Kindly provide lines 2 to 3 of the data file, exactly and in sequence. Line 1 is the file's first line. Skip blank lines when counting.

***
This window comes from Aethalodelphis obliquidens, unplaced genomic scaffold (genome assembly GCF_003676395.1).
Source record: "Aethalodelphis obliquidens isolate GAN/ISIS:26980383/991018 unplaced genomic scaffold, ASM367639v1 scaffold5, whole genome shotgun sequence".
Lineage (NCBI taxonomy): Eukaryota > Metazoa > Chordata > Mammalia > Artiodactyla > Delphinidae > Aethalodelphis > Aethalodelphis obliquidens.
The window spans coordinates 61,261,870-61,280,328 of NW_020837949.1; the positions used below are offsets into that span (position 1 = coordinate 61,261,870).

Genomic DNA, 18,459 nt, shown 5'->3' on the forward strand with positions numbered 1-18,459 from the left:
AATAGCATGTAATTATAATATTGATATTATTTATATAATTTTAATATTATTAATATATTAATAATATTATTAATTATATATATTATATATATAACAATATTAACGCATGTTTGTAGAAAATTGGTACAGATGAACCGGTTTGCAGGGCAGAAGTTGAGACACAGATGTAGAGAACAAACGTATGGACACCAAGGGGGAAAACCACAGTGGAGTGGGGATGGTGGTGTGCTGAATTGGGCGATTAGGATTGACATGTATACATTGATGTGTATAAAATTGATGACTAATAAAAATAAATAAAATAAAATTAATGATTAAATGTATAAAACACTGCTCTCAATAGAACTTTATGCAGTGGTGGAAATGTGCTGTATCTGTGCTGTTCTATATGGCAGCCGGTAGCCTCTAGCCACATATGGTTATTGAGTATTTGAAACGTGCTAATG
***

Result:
Source record: "Aethalodelphis obliquidens isolate GAN/ISIS:26980383/991018 unplaced genomic scaffold, ASM367639v1 scaffold5, whole genome shotgun sequence".
Lineage (NCBI taxonomy): Eukaryota > Metazoa > Chordata > Mammalia > Artiodactyla > Delphinidae > Aethalodelphis > Aethalodelphis obliquidens.